Where a motion seeking leave to amend is made after the deadline set by a court Order, the party seeking amendment must meet a more rigorous standard. "[D]espite the lenient standard of Rule 15(a), a district court does not abuse its discretion in denying leave to amend the pleadings after the deadline set in [an] order where the moving party has failed to establish good cause." Parker v. Columbia Pictures Indus., 204 F.3d 326, 340 (2d Cir. 2000). The touchstone of "good cause" is the "diligence of the moving party." See Parker v. Columbia Pictures Indus., supra, 204 F.3d at 340, citing, inter alia, Sosa v. Airprint Sys., Inc., 133 F.3d 1417, 1419 (11th Cir. 1998) (per curium ) (finding no good cause where party failed to discover necessary information and was on notice in advance of the deadline that her complaint was inadequate) and Johnson v. Mammoth Recreations, Inc., 975 F.2d 604, 610 (9th Cir. 1992) (refusing to find good cause under Rule 16(a) where party received notice long in advance of the deadline that the complaint did not name all necessary parties).
"Absent extraordinary circumstances, a client assumes the risk of his attorney's actions and is bound even by the consequences of his attorney's negligence." Lastra v. Weil, Gotshal & Manges LLP, 03 Civ. 8756 (RJH)(RLE), 2005 WL 551996 at *4 (S.D.N.Y. Mar. 8, 2005) (Ellis, M.J.), citing Chira v. Lockheed Aircraft, Corp., 634 F.2d 664, 666–67 (2d Cir. 1980)and Gadsden v. Jones Lang Lasalle Americas, Inc., 210 F.Supp.2d 430, 436–37 (S.D.N.Y. 2002) (Motley, D.J.); JB Aviation, LLC v. R Aviation Charter Servs., LLC, CV–14–5175 (DRH)(AKT), 2016 WL 4444794 at *1 (E.D.N.Y. Aug. 23, 2016) (holding that attorney "inadvertence or oversight is not good cause for purposes of [ Fed.R.Civ.P. 16(a) ]"). Moreover, vague allegations by a plaintiff regarding his attorney's misconduct are "insufficient to establish good cause for" belated amendments. Guity v. Uniondale Union Free Sch. Pist., CV–12–1482 (SJF)(AKT), 2014 WL 795576 at *5 (E.D.N.Y. Feb. 27, 2014).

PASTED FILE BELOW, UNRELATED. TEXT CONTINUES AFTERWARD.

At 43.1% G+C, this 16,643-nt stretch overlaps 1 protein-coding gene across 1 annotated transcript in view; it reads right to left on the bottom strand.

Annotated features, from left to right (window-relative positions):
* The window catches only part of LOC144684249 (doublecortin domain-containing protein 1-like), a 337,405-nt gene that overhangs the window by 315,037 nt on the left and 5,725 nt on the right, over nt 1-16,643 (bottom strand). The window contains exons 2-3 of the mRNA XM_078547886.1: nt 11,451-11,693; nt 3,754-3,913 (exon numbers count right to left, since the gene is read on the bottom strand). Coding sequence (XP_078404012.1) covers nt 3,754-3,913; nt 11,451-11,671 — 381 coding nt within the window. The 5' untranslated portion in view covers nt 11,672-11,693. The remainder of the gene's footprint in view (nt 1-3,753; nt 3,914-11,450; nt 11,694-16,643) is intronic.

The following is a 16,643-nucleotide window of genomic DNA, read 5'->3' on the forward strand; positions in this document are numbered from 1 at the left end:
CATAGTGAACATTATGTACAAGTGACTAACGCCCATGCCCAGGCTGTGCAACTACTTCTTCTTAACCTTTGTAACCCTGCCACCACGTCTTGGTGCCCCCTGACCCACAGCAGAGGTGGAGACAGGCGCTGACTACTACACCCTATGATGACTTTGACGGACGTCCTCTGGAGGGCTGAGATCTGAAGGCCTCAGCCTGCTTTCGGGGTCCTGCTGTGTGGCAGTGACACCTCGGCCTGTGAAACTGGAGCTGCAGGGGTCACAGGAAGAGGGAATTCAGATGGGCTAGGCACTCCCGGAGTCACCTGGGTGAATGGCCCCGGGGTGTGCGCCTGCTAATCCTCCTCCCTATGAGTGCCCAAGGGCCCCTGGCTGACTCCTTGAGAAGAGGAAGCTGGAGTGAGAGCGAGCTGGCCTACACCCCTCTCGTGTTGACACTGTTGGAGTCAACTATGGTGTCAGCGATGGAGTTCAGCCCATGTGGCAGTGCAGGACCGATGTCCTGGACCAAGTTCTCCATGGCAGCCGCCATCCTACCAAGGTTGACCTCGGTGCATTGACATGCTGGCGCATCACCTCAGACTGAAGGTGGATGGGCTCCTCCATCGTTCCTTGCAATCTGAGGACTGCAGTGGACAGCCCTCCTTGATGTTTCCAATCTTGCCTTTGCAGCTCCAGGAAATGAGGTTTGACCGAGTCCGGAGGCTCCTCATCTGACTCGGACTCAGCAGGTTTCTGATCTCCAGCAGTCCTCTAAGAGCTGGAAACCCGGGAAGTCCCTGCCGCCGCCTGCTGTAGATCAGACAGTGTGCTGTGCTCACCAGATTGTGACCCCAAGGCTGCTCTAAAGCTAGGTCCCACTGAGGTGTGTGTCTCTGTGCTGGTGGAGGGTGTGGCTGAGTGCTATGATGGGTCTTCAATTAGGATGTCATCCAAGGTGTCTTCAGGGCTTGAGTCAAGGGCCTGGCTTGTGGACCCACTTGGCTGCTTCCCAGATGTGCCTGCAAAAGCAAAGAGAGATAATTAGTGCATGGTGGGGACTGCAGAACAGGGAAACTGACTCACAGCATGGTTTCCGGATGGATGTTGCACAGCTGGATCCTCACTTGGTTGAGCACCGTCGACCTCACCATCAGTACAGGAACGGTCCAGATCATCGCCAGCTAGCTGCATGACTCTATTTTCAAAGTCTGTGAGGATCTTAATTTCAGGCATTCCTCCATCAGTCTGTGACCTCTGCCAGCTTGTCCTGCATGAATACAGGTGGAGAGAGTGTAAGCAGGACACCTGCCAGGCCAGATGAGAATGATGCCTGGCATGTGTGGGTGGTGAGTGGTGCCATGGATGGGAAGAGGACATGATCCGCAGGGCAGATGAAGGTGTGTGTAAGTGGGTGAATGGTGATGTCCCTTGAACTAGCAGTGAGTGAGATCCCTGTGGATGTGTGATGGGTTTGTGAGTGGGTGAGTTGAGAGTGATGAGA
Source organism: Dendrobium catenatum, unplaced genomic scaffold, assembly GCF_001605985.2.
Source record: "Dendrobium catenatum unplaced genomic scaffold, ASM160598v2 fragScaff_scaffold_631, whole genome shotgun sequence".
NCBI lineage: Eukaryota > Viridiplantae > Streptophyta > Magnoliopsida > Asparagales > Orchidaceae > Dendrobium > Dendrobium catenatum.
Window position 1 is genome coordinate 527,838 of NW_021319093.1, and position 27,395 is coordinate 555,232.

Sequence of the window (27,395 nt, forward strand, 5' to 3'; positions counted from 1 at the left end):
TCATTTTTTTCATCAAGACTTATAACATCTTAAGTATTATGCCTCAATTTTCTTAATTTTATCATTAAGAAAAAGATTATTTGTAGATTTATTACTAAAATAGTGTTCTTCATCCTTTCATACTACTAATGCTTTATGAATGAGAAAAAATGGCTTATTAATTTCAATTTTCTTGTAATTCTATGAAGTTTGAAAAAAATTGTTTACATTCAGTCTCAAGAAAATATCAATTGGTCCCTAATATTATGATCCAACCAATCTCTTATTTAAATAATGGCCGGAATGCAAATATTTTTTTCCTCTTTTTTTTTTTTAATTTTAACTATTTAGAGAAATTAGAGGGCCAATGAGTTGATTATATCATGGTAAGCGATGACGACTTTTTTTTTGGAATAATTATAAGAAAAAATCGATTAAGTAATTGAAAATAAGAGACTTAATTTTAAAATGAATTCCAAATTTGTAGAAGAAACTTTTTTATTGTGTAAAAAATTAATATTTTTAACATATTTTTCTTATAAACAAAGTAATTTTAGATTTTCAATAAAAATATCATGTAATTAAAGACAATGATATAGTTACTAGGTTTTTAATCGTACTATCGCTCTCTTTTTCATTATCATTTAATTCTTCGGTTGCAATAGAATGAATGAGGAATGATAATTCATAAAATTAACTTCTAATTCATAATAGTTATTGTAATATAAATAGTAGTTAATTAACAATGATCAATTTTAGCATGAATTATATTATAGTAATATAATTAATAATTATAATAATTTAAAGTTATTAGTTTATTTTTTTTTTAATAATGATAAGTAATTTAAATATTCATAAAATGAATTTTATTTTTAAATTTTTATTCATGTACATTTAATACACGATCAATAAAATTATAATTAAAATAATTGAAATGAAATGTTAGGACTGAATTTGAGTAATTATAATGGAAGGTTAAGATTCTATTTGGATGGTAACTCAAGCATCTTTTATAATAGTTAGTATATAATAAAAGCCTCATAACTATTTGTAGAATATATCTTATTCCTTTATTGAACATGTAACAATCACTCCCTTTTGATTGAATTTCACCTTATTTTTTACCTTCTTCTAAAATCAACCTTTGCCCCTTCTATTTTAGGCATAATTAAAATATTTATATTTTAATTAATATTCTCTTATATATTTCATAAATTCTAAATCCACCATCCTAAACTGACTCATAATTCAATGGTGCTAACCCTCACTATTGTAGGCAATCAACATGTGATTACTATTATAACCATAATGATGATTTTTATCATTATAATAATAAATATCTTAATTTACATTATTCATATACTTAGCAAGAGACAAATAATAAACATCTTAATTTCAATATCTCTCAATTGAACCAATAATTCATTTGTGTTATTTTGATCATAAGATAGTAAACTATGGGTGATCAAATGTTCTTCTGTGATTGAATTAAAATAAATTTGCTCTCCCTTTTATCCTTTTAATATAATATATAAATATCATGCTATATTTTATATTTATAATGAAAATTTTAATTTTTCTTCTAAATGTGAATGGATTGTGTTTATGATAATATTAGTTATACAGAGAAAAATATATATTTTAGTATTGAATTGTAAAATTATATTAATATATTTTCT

As an initial matter, plaintiff's noncompliance with Judge Carter's July 14, 2014 Order directing him to submit his Second Amended Complaint by July 22, 2014, and the subsequent delay of approximately three years between that deadline and the date that he filed the present motion, cannot be attributed to plaintiff's lack of diligence. Rather, plaintiff's failure to submit an amended complaint was principally caused by "extraordinary circumstances"—the well-established and detailed allegations of Segal's attorney misconduct. Specifically, on December 9, 2014, Segal was suspended from the practice of law for a "pattern of misconduct" in a number of matters, including failing to communicate with clients and ignoring court scheduling orders. In re Segal, 123 A.D.3d 260, 997 N.Y.S.2d 72 (1st Dep't 2014). Segal appears to have conducted himself in a similar manner with respect to his representation of plaintiff here. Not only did Segal fail to submit plaintiff's Second Amended Complaint in compliance with Judge Carter's July 14, 2014 Order, he failed to advise plaintiff of his default. In fact, Segal's communication with plaintiff was so deficient that plaintiff was entirely unaware that Segal had been suspended from the practice of law until the Court informed plaintiff of this development In March 2015, approximately four months after the suspension had occurred (Mar. 27, 2015 Order). Segal's misconduct is aggravated by plaintiff's incarceration, which made it impossible for plaintiff to oversee Segal's work in any meaningful way. In addition, the delay of approximately three years was not due to any lack of diligence on the part of plaintiff. After learning of Segal's suspension, I gave plaintiff the option of holding the matter in suspense until Segal was reinstated; plaintiff elected to do so (Mar. 27, 2015 Order). When plaintiff was informed by Segal's former associate that Segal had not returned to the practice of law (Wilt Letter), plaintiff attempted to find counsel (see Pl. Pro Bono App.). Only after his efforts to find counsel proved fruitless did plaintiff choose to proceed pro se; he then filed this motion to further amend his complaint.